HPV stands for human papillomavirus, and it’s by far the most common sexually transmitted disease in the world. In fact, the virus is so common that almost all sexually active people will contract it at some point in their lives.
Most types of HPV are not dangerous, and many infections clear up on their own after a year or two, but a small percentage of people will become infected with a strain of HPV that leads to cancer, including cancers of the cervix, penis, anus and vagina, among others.
While HPV itself can’t be treated, those who become infected with one of the high-risk strains do have some treatment options aimed at preventing their HPV from causing cancer, and medical experts say everyone under a certain age should get a vaccine that can prevent HPV from spreading.
Learn more about this common STD, including who is most at risk, how dangerous the virus can be and where in the country HPV is most likely to lead to cancer.
What Is HPV?
Scientists have so far identified more than 200 strains of human papillomavirus, but only about 40 of them can infect the genitals. Low-risk genital HPV strains can cause things like genital warts, while high-risk types can lead to cancer. In fact, about 70% of cervical cancers are caused by just two types of high-risk HPV, types 16 and 18.
Nearly 80 million Americans are currently living with HPV, and as many as 90% of infections clear up on their own. But when HPV goes untreated, it can cause cells in the infected areas of the body to mutate and become cancerous. While this usually happens in the cervix, HPV causes a majority of cancers in the penis, vagina, vulva, anus and the back of the throat.
The good news is that in addition to abstaining from sex or practicing safer sex, another tool is available to help prevent the spread of HPV — vaccinations. Federal health regulators recommend the HPV vaccine for everyone around age 11 or 12, but adults up to age 45 can get vaccinated.
Who Is Most Likely to Get HPV?
Because most cases of HPV clear up on their own and most people don’t know they have the virus, detailed data on the prevalence in the overall American populace and how that’s changed over time is difficult to come by.
Men are more likely to be infected with genital HPV than women, and African-Americans have the highest rates among ethnic groups.
Prevalence of genital HPV by race or ethnicity, age 18-59 (percentage infected)
HPV & Cancer
Over time, as much as 30 years, some types of HPV can lead to cancer if the virus goes untreated. Between 70% and 90% of cervical cancers are caused by HPV, and the virus is responsible for a majority of cancers in several other parts of the body, including the penis, vulva, anus, vagina and back of the throat.
Across the globe, cervical cancer causes about 7.5% of all cancer deaths in women. That rate is lower in the U.S., but several states have distressingly high rates of cancer caused by HPV.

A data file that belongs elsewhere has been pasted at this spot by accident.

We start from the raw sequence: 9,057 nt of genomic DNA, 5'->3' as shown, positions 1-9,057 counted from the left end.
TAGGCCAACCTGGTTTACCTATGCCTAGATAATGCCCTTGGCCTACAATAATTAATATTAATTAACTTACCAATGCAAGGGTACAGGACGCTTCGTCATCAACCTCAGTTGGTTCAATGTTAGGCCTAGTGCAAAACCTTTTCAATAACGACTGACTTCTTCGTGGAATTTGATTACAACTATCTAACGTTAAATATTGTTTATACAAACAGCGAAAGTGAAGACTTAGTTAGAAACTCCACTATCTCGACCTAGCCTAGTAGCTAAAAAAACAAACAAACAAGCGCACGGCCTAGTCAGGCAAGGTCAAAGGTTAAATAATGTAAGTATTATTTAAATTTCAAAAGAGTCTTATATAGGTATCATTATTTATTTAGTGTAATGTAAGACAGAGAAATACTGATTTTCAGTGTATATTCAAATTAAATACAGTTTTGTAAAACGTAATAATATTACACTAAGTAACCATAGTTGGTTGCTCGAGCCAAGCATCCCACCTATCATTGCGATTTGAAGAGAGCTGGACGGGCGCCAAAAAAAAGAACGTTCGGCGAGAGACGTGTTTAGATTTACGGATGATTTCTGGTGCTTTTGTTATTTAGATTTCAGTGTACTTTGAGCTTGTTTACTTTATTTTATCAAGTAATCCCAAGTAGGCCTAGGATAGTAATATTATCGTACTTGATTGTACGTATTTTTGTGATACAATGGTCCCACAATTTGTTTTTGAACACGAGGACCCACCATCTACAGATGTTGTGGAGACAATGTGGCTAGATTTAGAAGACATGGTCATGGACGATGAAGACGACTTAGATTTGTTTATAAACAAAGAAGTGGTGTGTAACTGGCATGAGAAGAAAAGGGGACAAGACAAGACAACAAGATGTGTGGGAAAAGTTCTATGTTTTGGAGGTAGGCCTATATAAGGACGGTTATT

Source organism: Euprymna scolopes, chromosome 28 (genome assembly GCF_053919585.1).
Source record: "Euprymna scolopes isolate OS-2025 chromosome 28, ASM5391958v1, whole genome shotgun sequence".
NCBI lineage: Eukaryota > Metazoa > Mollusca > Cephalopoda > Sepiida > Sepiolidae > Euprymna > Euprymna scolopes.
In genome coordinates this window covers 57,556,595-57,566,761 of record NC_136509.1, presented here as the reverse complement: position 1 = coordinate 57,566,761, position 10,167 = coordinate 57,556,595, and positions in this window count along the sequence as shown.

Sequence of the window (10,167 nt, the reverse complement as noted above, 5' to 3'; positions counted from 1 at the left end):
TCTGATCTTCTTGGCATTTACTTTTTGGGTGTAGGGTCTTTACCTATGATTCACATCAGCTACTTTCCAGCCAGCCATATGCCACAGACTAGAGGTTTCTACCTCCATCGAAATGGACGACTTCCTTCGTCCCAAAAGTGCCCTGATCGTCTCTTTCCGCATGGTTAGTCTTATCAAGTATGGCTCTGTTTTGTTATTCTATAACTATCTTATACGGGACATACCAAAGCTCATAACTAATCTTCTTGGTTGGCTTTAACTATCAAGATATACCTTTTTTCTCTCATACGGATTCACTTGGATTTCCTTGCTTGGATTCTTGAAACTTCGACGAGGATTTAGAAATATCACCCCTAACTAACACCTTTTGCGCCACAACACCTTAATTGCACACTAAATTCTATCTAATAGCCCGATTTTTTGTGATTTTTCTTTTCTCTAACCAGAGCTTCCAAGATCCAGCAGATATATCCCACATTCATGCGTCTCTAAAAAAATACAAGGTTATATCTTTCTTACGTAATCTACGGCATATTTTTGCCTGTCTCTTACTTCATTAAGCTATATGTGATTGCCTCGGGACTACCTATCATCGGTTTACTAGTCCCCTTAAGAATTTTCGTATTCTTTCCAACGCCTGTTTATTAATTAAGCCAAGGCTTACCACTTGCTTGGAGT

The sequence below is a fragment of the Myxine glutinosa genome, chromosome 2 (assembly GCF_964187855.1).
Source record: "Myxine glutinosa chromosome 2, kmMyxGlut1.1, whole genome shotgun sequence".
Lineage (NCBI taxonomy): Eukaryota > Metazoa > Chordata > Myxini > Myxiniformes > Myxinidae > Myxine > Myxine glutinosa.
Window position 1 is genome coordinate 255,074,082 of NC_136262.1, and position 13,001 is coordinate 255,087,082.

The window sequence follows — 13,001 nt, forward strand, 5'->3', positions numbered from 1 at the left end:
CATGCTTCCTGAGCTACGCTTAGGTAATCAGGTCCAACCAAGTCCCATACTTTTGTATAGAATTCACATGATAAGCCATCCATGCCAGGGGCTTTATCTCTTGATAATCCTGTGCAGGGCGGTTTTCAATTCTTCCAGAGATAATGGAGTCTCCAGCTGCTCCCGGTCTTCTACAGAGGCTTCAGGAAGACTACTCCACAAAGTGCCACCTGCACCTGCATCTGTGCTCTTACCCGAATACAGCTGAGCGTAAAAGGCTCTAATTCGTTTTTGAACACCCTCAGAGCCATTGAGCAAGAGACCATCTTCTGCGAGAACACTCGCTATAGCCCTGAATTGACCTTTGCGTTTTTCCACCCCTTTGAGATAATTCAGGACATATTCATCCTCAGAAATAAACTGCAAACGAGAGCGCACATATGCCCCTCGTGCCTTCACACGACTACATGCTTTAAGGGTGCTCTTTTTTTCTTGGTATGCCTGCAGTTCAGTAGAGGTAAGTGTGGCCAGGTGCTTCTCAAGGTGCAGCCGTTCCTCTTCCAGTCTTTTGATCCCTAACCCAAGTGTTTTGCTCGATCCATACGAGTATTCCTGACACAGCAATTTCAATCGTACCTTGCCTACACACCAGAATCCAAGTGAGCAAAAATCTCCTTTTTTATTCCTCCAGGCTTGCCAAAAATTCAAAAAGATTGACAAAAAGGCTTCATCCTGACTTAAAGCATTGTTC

HPV-caused cancer rate (cases diagnosed per 100,000 people)
HPV Vaccination Rates
The CDC recommends every young person gets two doses of the HPV vaccine by the time they’re 12 years old, but a majority of adolescents have not received both of the recommended doses. Use of the vaccine is rising, though, with the CDC noting that vaccine rates climbed about 5% between 2016 and 2017.
Less than half of young people are totally up to date on the HPV vaccine, though this rate varies widely depending on the state in question.
HPV vaccine coverage rate by state (percentage of population 13-17 up to date on doses)
HPV is the single most common sexually transmitted disease in the world, and it’s not even close. The good news is most infections clear up on their own within a couple of years, but the bad news is that infections that don’t clear up can cause permanent health problems, including many types of cancer that can be deadly. But there’s another piece of good news: HPV can be prevented with two doses of a vaccine, and that vaccine is even available for adults.
For those who suspect they have HPV and want to make sure they prevent long-term health problems and don’t pass along the infection to their sexual partners, it’s important to get tested for HPV and find out whether you have it and, if so, which type.
- Centers for Disease Control and Prevention, National Center for Health Statistics, Prevalence of HPV in Adults Aged 18–69: United States, 2011–2014. (2017). Retrieved from https://www.cdc.gov/nchs/products/databriefs/db280.htm
- Centers for Disease Control and Prevention, Morbidity and Mortality Weekly Report, National, Regional, State, and Selected Local Area Vaccination Coverage Among Adolescents Aged 13–17 Years — United States, 2017. (2018). Retrieved from https://www.cdc.gov/mmwr/volumes/67/wr/mm6733a1.htm#T3_down
- Centers for Disease Control and Prevention, HPV and Cancer, HPV-Associated Cancer Rates by State. (2018). Retrieved from https://www.cdc.gov/cancer/hpv/statistics/state/
- World Health Organization, Human papillomavirus (HPV) and cervical cancer. (2019). Retrieved from https://www.who.int/news-room/fact-sheets/detail/human-papillomavirus-(hpv)-and-cervical-cancer